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"A modern Paradise Lost" Washington Post "Lavish description, rapid narrative, gorgeous costume, and larger-than-life heroes, all against the biggest concept of them all: immortality" Guardian "Startling, fiendish, compelling" New York Daily News "Rice's most passionate and inventive work since Interview With the Vampire, Memnoch has a half-maddened, fever-pitch intensity and tells a tale as old as Scripture's legends and as modern as today's religious strife" -- Mikal Gilmore Rolling Stone

Notă biografică

Anne Rice is the author of more than thirty internationally bestselling books including 'The Vampire Chronicles' (from Interview with the Vampire to Blood Canticle), the 'Mayfair Witches' sequence, 'The Songs of the Seraphim' and, most recently, 'The Wolf Gift Chronicles'. She lives in California.


I SAW HIM when he came through the front doors. Tall, solidly built dark brown hair and eyes, skin still fairly dark because it had been dark when I'd made him a vampire. Walking a little too fast, but basically passing for a human being. My beloved David.

I was on the stairway. The grand stairway, one might say. It was one of those very opulent old hotels, divinely overdone, full of crimson and gold, and rather pleasant. My victim had picked it. I hadn't. My victim was dining with his daughter. And I'd picked up from my victim's mind that this was where he always met his daughter in New York, for the simple reason that St. Patrick's Cathedral was across the street.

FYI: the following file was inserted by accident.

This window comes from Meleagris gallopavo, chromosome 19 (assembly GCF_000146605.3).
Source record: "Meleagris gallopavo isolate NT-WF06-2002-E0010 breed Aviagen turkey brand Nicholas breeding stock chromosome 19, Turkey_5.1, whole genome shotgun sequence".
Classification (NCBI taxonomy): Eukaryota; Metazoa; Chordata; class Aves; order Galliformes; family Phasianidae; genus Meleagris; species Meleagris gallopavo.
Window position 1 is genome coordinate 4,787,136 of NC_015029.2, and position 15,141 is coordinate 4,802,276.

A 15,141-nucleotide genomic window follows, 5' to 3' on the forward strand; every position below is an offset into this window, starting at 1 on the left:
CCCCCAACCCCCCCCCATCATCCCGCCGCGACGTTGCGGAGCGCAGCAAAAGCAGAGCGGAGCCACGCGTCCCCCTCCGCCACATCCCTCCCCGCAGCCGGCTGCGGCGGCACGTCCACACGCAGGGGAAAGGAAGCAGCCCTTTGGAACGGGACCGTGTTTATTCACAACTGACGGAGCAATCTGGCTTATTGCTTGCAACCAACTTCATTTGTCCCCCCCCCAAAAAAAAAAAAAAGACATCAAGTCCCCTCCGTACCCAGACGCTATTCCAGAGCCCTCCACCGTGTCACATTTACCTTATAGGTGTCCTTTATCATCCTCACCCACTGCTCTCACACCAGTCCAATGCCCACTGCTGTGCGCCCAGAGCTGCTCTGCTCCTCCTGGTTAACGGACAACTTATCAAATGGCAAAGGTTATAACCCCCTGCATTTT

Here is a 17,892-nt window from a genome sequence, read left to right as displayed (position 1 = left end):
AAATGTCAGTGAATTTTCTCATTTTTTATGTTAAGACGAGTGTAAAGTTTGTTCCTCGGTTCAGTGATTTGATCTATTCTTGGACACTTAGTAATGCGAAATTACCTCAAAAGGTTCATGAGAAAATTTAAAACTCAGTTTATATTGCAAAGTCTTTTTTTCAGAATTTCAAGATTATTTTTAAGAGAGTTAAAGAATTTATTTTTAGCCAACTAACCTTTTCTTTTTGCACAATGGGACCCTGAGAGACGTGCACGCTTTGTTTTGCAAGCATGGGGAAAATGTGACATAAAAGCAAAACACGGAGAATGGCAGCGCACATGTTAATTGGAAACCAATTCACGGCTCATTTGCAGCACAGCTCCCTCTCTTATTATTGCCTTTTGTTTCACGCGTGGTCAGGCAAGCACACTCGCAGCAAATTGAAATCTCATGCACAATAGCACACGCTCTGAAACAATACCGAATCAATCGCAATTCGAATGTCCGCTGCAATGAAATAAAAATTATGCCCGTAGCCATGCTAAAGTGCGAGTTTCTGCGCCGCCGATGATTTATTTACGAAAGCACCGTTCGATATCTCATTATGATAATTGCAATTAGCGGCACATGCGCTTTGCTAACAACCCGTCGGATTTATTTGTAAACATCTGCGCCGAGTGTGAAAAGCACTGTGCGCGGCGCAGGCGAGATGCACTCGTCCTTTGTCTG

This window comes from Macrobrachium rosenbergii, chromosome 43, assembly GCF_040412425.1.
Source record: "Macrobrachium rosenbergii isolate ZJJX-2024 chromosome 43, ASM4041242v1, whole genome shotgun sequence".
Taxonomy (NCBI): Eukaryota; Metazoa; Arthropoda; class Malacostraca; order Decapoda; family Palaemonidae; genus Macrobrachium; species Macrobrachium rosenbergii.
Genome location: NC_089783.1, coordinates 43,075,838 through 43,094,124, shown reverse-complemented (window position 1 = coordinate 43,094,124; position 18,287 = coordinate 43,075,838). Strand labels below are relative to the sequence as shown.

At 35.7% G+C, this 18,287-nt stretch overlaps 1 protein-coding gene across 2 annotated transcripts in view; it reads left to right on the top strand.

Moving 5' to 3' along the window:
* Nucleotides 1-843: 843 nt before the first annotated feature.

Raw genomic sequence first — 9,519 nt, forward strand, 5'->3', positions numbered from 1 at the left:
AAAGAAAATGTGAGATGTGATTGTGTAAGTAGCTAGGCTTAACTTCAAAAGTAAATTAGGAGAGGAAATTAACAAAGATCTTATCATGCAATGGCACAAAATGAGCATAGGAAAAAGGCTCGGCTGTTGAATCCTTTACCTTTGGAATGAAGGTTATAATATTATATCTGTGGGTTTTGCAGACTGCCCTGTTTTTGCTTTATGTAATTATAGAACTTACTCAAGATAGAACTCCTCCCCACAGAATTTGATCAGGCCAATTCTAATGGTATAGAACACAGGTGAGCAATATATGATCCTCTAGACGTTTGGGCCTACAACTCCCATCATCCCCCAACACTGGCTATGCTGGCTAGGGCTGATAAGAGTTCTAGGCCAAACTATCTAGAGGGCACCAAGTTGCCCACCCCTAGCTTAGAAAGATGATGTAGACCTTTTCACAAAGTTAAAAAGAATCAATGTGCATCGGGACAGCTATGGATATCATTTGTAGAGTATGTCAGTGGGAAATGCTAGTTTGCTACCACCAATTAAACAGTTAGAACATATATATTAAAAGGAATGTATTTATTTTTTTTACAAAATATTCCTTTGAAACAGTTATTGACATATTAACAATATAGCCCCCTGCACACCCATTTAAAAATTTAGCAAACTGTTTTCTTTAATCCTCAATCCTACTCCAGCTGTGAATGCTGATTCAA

David saw me at once--a slouching, blond, long-haired youth, bronze face and hands, the usual deep violet sunglasses over my eyes, hair presentably combed for once, body tricked out in a dark-blue, double-breasted Brooks Brothers suit.

I saw him smile before he could stop himself. He knew my vanity, and he probably knew that in the early nineties of the twentieth century, Italian fashion had flooded the market with so much shapeless, hangy, bulky, formless attire that one of the most erotic and flattering garments a man could choose was the well-tailored navy-blue Brooks Brothers suit.

Besides, a mop of flowing hair and expert tailoring are always a potent combination. Who knows that better than I?

I didn't mean to harp on the clothes! To hell with the clothes. It's just I was so proud of myself for being spiffed up and full of gorgeous contradictions--a picture of long locks, the impeccable tailoring, and a regal manner of slumping against the railing and sort of blocking the stairs.

He came up to me at once. He smelled like the deep winter outside, where people were slipping in the frozen streets, and snow had turned to filth in the gutters. His face had the subtle preternatural gleam which only I could detect, and love, and properly appreciate, and eventually kiss.

We walked together onto the carpeted mezzanine.